Anyone who has read my blogs for the 5 years I have been (badly) writing them will know that I am a bit of a stiatistics man.
It highlights that wage bill, rather than transfer expenditure, is the most important factor in building a successful side. Statistics also show that Arsenal going unbeaten or a Leicester City winning the title is always something that over the course of time will happen. It will just not happen often (when was the last time someone like Leicester won the title? Perhaps Derby Country 50 years ago?)
Understanding the statistics of the game is also important when it comes to analysing a players performance.
Soccernomics using the slide tackle as a brilliant example of how statistics can be interpreted correctly and poorly.
We can all agree that a player sliding in his a last ditch attempt to stop an opponent. It usually means the defender has been beaten, by pace or skill, or was out of position.
Paolo Maldini once said “If I have to tackle then I have already made a mistake.” Yet we routinely praise hard-tackling midfielders and defenders.
That means a player who makes a lot of slide tackles in a game is not actually a good defender, he is a player who probably finds himself out of position or behind play.
What is perhaps a more important statistics is how many interceptions a defender makes. As this shows he was reading the play and interception the pass.
Rarely did Gilberto Silva make a full-bloodied tackle to stop an opponent. Instead he would quietly go about his work intercepting the ball.
Compare that to Mathieu Flamini who would run around the pitch like a headless chicken diving into tackles.
We all know who the better defensive midfielder was, yet tackles and KM covered would have Flamini as superior.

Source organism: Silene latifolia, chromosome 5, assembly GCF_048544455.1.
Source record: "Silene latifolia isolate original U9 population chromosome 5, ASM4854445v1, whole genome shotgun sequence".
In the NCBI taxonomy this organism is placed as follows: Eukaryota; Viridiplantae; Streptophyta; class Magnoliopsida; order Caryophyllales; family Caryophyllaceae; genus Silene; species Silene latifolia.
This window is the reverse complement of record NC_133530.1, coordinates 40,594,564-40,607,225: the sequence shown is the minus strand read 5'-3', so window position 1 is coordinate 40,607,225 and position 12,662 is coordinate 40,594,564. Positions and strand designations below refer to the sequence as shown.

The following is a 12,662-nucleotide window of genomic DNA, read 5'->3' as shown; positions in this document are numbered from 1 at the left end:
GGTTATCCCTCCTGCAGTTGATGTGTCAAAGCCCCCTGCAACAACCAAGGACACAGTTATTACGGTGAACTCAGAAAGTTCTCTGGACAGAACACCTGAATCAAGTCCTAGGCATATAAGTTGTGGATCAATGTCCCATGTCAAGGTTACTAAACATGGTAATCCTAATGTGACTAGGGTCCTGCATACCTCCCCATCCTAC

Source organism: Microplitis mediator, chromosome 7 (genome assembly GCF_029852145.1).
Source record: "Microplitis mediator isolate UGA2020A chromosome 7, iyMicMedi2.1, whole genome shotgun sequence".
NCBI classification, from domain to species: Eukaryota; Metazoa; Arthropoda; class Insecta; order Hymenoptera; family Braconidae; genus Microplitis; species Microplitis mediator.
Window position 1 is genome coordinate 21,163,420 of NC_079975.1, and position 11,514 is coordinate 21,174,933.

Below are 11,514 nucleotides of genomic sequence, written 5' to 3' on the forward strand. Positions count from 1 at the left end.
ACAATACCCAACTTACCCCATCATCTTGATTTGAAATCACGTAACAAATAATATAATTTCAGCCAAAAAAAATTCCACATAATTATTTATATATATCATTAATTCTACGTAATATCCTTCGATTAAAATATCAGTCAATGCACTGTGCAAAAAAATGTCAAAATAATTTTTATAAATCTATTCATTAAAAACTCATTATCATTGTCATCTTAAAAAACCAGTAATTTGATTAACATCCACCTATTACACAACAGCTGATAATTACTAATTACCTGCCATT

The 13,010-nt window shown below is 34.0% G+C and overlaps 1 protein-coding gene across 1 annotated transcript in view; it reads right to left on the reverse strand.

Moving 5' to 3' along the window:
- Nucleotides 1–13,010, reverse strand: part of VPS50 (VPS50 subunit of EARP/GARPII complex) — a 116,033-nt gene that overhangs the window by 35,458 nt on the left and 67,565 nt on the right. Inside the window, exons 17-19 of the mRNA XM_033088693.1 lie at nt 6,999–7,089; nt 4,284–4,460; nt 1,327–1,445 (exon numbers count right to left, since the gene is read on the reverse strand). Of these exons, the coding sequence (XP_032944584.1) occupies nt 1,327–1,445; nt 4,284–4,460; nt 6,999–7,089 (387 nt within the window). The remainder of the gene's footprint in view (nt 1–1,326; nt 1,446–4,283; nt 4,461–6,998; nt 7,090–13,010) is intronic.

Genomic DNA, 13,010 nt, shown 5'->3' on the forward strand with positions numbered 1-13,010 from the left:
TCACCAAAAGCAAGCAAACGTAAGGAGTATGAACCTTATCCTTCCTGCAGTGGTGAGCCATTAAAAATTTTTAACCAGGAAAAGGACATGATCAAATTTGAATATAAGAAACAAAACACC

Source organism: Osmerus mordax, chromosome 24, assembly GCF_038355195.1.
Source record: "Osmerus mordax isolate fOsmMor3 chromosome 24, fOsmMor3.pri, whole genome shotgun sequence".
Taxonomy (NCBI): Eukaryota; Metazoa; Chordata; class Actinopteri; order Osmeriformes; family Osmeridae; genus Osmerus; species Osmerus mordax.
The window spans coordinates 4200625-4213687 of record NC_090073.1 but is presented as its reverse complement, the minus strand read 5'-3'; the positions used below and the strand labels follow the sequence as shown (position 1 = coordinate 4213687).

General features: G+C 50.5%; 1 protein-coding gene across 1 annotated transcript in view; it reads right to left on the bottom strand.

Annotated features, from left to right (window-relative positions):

Recently with Granit Xhaka, some fans have been bringing up statistics to highlight how good he is. but these stats just mask the truth.
Granit Xhaka looks great on Squawka statistics (passes made, completed, tackles, etc), but those statistics do not show how often he miss places a pass or misses a tackle that leads to a chance for the opponent.
Against Cardiff City, Xhaka attempted 99 passes, of which 85 found a team mate. A 85% completion rate. Not too shabby when not every one of his passes is short and safe (like Jorginho of Chelsea).
The problem for Xhaka – and someone that the stats do not highlight without looking deeply – is how many of his miss placed passes or missed tackles lead to an opposition chance.
Anyone that watches the game rather than relies on just statistics to judge a player will see that Xhaka gives the opposition chances with sloppy passes, slow play causing him to be dispossessed and missed tackles.
There is no point completing 85 out of 99 tackles if 1 or 2 of those missed 14 lead the opposition to have a chance, or in the case against Cardiff – score a goal.
Xhaka is a good player, and I would like to see him play with Lucas Torreira behind him which will provide us with further protection. But let’s stop defending in using statistics whilst ignoring the chances he gives to opponents.
The ultimate statistic is that one in the top left hand corner. The score. And if you are giving away the ball which leads to the opponent scoring a goal, you have had a poor game regardless of how many other passes you have completed.